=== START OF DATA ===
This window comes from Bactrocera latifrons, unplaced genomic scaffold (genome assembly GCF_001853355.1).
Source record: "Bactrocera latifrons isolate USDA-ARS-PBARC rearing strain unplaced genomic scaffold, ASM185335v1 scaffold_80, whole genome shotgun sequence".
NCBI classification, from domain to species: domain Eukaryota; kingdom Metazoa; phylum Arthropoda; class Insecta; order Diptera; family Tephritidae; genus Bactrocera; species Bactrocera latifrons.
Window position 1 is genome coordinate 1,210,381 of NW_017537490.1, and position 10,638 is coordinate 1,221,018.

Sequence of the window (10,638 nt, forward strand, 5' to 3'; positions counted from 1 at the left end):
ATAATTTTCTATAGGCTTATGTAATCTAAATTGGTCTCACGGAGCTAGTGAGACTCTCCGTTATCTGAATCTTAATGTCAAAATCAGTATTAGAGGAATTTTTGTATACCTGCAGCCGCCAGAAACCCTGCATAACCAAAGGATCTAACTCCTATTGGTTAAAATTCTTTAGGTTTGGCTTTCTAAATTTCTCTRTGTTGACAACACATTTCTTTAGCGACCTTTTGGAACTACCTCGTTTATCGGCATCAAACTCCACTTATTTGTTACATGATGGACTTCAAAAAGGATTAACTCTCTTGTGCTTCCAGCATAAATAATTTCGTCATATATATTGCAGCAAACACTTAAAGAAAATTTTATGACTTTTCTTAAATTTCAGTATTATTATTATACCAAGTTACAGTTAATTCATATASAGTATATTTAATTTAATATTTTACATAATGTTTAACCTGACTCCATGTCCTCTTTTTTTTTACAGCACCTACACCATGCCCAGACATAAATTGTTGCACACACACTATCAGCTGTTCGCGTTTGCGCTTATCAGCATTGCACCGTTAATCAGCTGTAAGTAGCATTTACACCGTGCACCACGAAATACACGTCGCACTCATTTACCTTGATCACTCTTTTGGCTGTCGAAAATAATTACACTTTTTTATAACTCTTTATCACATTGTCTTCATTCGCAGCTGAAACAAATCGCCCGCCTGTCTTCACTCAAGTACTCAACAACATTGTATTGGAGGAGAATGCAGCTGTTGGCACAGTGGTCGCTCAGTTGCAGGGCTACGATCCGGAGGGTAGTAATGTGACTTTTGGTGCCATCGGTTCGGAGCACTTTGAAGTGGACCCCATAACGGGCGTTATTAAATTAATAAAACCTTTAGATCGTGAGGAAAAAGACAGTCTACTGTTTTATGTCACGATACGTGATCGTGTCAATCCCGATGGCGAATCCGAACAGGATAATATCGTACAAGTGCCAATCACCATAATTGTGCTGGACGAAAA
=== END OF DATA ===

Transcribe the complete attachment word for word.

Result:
This window comes from Bactrocera latifrons, unplaced genomic scaffold (genome assembly GCF_001853355.1).
Source record: "Bactrocera latifrons isolate USDA-ARS-PBARC rearing strain unplaced genomic scaffold, ASM185335v1 scaffold_80, whole genome shotgun sequence".
NCBI classification, from domain to species: domain Eukaryota; kingdom Metazoa; phylum Arthropoda; class Insecta; order Diptera; family Tephritidae; genus Bactrocera; species Bactrocera latifrons.
Window position 1 is genome coordinate 1,210,381 of NW_017537490.1, and position 10,638 is coordinate 1,221,018.

Sequence of the window (10,638 nt, forward strand, 5' to 3'; positions counted from 1 at the left end):
ATAATTTTCTATAGGCTTATGTAATCTAAATTGGTCTCACGGAGCTAGTGAGACTCTCCGTTATCTGAATCTTAATGTCAAAATCAGTATTAGAGGAATTTTTGTATACCTGCAGCCGCCAGAAACCCTGCATAACCAAAGGATCTAACTCCTATTGGTTAAAATTCTTTAGGTTTGGCTTTCTAAATTTCTCTRTGTTGACAACACATTTCTTTAGCGACCTTTTGGAACTACCTCGTTTATCGGCATCAAACTCCACTTATTTGTTACATGATGGACTTCAAAAAGGATTAACTCTCTTGTGCTTCCAGCATAAATAATTTCGTCATATATATTGCAGCAAACACTTAAAGAAAATTTTATGACTTTTCTTAAATTTCAGTATTATTATTATACCAAGTTACAGTTAATTCATATASAGTATATTTAATTTAATATTTTACATAATGTTTAACCTGACTCCATGTCCTCTTTTTTTTTACAGCACCTACACCATGCCCAGACATAAATTGTTGCACACACACTATCAGCTGTTCGCGTTTGCGCTTATCAGCATTGCACCGTTAATCAGCTGTAAGTAGCATTTACACCGTGCACCACGAAATACACGTCGCACTCATTTACCTTGATCACTCTTTTGGCTGTCGAAAATAATTACACTTTTTTATAACTCTTTATCACATTGTCTTCATTCGCAGCTGAAACAAATCGCCCGCCTGTCTTCACTCAAGTACTCAACAACATTGTATTGGAGGAGAATGCAGCTGTTGGCACAGTGGTCGCTCAGTTGCAGGGCTACGATCCGGAGGGTAGTAATGTGACTTTTGGTGCCATCGGTTCGGAGCACTTTGAAGTGGACCCCATAACGGGCGTTATTAAATTAATAAAACCTTTAGATCGTGAGGAAAAAGACAGTCTACTGTTTTATGTCACGATACGTGATCGTGTCAATCCCGATGGCGAATCCGAACAGGATAATATCGTACAAGTGCCAATCACCATAATTGTGCTGGACGAAAA